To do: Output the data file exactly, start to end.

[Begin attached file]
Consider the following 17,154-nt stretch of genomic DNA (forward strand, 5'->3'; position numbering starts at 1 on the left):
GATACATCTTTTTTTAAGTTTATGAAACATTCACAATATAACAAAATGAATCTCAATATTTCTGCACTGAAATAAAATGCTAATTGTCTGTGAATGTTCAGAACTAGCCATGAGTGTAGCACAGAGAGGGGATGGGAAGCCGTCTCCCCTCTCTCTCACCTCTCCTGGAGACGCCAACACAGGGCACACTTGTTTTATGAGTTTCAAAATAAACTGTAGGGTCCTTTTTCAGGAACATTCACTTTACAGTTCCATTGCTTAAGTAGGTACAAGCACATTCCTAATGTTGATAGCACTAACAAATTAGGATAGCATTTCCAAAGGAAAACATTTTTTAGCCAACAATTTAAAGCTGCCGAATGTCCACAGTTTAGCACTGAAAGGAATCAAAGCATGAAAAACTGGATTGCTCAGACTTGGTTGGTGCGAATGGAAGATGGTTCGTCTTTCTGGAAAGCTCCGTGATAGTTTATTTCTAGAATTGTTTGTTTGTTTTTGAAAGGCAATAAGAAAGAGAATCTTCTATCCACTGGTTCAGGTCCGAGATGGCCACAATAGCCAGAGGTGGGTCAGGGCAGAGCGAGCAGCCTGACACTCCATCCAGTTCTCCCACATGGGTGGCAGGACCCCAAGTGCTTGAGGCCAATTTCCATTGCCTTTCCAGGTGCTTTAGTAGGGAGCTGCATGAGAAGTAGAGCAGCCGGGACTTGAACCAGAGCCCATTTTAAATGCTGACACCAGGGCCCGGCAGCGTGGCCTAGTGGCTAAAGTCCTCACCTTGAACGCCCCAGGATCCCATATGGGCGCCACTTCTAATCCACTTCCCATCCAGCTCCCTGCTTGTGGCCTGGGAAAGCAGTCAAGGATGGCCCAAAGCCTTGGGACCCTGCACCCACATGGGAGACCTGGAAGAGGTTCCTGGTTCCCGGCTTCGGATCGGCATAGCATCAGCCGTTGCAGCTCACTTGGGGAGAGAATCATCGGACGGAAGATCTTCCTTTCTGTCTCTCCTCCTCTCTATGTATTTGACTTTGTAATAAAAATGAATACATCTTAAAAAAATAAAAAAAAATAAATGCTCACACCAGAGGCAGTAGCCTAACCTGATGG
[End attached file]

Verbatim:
Consider the following 17,154-nt stretch of genomic DNA (forward strand, 5'->3'; position numbering starts at 1 on the left):
GATACATCTTTTTTTAAGTTTATGAAACATTCACAATATAACAAAATGAATCTCAATATTTCTGCACTGAAATAAAATGCTAATTGTCTGTGAATGTTCAGAACTAGCCATGAGTGTAGCACAGAGAGGGGATGGGAAGCCGTCTCCCCTCTCTCTCACCTCTCCTGGAGACGCCAACACAGGGCACACTTGTTTTATGAGTTTCAAAATAAACTGTAGGGTCCTTTTTCAGGAACATTCACTTTACAGTTCCATTGCTTAAGTAGGTACAAGCACATTCCTAATGTTGATAGCACTAACAAATTAGGATAGCATTTCCAAAGGAAAACATTTTTTAGCCAACAATTTAAAGCTGCCGAATGTCCACAGTTTAGCACTGAAAGGAATCAAAGCATGAAAAACTGGATTGCTCAGACTTGGTTGGTGCGAATGGAAGATGGTTCGTCTTTCTGGAAAGCTCCGTGATAGTTTATTTCTAGAATTGTTTGTTTGTTTTTGAAAGGCAATAAGAAAGAGAATCTTCTATCCACTGGTTCAGGTCCGAGATGGCCACAATAGCCAGAGGTGGGTCAGGGCAGAGCGAGCAGCCTGACACTCCATCCAGTTCTCCCACATGGGTGGCAGGACCCCAAGTGCTTGAGGCCAATTTCCATTGCCTTTCCAGGTGCTTTAGTAGGGAGCTGCATGAGAAGTAGAGCAGCCGGGACTTGAACCAGAGCCCATTTTAAATGCTGACACCAGGGCCCGGCAGCGTGGCCTAGTGGCTAAAGTCCTCACCTTGAACGCCCCAGGATCCCATATGGGCGCCACTTCTAATCCACTTCCCATCCAGCTCCCTGCTTGTGGCCTGGGAAAGCAGTCAAGGATGGCCCAAAGCCTTGGGACCCTGCACCCACATGGGAGACCTGGAAGAGGTTCCTGGTTCCCGGCTTCGGATCGGCATAGCATCAGCCGTTGCAGCTCACTTGGGGAGAGAATCATCGGACGGAAGATCTTCCTTTCTGTCTCTCCTCCTCTCTATGTATTTGACTTTGTAATAAAAATGAATACATCTTAAAAAAATAAAAAAAAATAAATGCTCACACCAGAGGCAGTAGCCTAACCTGATGG